Anyone who has any experience with money knows that it is not subject to the laws of gravity. In reality it has a tendency to move up the economic ladder from the least financially stable to the economic giants of the day. Most wealthy individuals recognize this yet being human they do not want to take any chances lest economic resources flow up from the masses to other wealthy pockets.
Thus the greed and political power of the plutocrats of the day has become the most destabilizing factor in our current economy. This would never be a problem in a functional democracy where the less wealthy are able to wield some political power by the shear force of their numbers.
Unfortunately the influence of money in the exercise of political power coupled with misinformation and cultural war politics has curtailed the political power of the majority. Excessive attention to narrowly focused cultural war issues have all but effectively nullified the power of the underprivileged.
In this current climate of cultural war politicking the real losers are not defined along political or even religious lines but along socioeconomic groups. The US policy landscape of today is not divided along the lines of democrats and republicans but between those who control the purse strings and the rest of America.
In the Obama years it appeared this situation was very much apparent to most Americans with popular demonstrations such as the Occupy Wall Street Movement. Unfortunately in the current Trump era the problem of widening economic inequality appears to be forgotten.
Cultural war politics have taken over our political discourse to the detriment of the run of the mill Democrat or Republican who would gain nothing of substance from these all pervasive wars.
Any rational person can tell you that wars of any kind are bad for economies. The effect of our current trade tensions with China on the economies of both China and the United States is one clear case in point. However whilst the real anticipated result of a trade war is improvement in the economies of the participant who wins, cultural wars have no real economic or even political winners.
Most of us should have realized by now that cultural wars would never be really won. The only real change that we see in our societies are the results of cultural creeps which occur as a result of slow and progressive interactions between different cultural belief groups with improved understanding and resulting better tolerance between groups. Fortunately these changes are rarely won in the ballot box, they are won in our communities before making their way into our ballot boxes in the type of political candidates that we elect to represent us.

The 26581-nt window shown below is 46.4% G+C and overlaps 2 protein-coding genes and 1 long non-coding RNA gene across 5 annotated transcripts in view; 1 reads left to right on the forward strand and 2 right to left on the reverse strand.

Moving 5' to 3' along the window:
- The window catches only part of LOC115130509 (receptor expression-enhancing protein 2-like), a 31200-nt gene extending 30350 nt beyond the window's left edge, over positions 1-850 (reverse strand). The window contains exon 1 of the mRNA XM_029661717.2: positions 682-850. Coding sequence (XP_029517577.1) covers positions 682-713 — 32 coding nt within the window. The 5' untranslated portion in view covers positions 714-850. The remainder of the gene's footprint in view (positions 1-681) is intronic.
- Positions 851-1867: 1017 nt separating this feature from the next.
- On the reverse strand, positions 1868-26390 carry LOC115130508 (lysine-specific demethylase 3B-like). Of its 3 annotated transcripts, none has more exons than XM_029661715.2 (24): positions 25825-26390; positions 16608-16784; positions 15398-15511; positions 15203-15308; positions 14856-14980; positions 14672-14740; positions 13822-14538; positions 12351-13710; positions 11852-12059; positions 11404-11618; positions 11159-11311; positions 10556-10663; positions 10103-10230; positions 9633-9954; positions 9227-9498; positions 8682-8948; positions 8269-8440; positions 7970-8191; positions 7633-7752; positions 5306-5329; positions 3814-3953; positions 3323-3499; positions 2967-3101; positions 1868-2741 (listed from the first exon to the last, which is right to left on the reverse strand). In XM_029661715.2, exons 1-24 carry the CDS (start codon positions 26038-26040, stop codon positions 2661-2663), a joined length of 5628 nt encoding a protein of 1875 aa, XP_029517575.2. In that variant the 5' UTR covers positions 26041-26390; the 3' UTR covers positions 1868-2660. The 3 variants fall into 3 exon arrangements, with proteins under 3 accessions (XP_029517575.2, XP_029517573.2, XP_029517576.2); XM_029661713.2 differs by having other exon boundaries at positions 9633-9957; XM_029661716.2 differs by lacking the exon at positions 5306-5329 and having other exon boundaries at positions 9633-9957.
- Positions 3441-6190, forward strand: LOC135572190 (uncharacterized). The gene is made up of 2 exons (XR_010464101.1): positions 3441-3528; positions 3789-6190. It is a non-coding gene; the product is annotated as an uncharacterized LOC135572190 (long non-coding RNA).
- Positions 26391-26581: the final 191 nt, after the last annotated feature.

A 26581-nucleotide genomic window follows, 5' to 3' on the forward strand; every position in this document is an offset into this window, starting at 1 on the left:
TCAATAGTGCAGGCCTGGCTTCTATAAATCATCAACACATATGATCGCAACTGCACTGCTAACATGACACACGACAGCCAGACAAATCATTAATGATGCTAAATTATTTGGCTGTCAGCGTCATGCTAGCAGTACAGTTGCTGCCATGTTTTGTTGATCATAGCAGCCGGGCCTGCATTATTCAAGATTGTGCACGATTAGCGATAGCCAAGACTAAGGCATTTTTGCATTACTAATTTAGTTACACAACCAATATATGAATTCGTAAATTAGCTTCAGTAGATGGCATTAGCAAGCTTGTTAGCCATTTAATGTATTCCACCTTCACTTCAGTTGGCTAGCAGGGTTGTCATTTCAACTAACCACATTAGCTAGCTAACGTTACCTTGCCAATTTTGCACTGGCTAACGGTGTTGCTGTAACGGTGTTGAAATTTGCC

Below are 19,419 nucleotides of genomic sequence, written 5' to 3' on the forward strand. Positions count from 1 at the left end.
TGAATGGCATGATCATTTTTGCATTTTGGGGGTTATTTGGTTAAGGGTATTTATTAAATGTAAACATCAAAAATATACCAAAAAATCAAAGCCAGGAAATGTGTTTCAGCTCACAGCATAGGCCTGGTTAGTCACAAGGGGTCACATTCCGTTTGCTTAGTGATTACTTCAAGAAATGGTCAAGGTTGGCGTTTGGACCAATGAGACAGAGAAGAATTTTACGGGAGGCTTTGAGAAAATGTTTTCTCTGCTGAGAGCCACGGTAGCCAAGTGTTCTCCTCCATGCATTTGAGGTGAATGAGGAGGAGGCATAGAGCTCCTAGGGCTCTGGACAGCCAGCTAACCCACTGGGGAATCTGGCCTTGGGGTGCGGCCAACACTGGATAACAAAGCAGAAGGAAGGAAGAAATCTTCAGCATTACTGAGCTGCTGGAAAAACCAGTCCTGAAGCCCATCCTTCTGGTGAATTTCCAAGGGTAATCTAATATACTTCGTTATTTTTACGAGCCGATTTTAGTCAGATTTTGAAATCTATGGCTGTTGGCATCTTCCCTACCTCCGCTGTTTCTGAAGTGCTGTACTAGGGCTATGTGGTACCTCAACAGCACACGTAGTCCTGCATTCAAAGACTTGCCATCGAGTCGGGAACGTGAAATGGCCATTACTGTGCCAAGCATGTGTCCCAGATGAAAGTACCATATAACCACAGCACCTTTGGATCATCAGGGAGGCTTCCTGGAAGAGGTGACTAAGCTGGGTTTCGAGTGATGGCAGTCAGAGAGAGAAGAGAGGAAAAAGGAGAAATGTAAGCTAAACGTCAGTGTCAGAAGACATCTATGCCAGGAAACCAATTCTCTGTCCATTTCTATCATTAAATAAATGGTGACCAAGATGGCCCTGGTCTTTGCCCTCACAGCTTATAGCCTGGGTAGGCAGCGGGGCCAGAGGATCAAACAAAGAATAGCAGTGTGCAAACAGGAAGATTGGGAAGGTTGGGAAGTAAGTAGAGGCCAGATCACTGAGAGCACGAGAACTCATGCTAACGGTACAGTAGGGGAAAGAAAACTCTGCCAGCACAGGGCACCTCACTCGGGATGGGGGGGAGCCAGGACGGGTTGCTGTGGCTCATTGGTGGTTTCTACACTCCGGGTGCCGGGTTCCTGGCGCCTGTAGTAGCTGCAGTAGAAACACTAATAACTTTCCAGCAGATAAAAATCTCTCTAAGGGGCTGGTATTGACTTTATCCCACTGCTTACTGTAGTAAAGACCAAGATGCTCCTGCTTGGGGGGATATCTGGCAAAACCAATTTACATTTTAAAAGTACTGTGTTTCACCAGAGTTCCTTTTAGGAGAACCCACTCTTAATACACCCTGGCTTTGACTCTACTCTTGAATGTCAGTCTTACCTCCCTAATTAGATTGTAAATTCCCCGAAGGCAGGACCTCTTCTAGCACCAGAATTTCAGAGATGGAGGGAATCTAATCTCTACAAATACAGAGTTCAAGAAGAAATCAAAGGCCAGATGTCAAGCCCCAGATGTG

It is therefore time for all Americans to wake up to the realities of today’s politics. Our real problem is not whether we allow millions of refugees from Central America into the country or keep them in detention camps. If we focus on the real economic issues of today these refugees could actually be more of a blessing than a curse.
Henry Ford the founder of Ford Motor Company understood one simple fact of economics; whilst supply can drive economic growth to a some extent the consistent driver of economic growth is demand. Demand has no racial or cultural allegiance, it is just pure power which when coupled with good productive capacity has the potential to drive industrial and economic growth.
The success of the American Auto Industry was mostly driven by this magical economic fuel called demand. Henry Ford by creating a well paid workforce created the demand required to drive his new motor car economy into one of the biggest force in our world today. Ford was actually too successful in that regard and ended up creating a few downstream problems like our current over reliance on cars but that is not the focus of this post.
Therefore as we draw closer to the 2020 elections we must all focus on our real needs. We must turn away from our pre-occupation with cultural war issues and focus on real kitchen table issues that affect us all.
- The high cost and lack off accessible healthcare for rural Americans. This unfortunately is a major driving factor in the current opioid epidemic
- The ever increasing cost of college educational and the continuously dwindling support of our public educational institutions leaving many students saddled with gigantic educational loans.
- The increasing gap between the wages of the lowest paid workers in any company and the highest paid top executives. This problem is leading to many problems including homelessness and hopelessness among many youth of today.
- The high cost of childcare for pre-school children.
The above list of problems are by no means exhaustive of all the key issues affecting Americans. These problems however cut across party lines and it is only by focusing on these issues that both parties can ensure that the next election would move into congress leaders who have the interest of Americans at heart.
Once we have such individuals in our elected positions we must continuously demand of them policies and budgetary appropriations that are focused on our most salient needs.
Real change does not come from the top, it is not easy for the powerful and comfortable to conceive change. Change can only come from the bottom.
By Dr. Leonard Sowah a physician in Baltimore, Maryland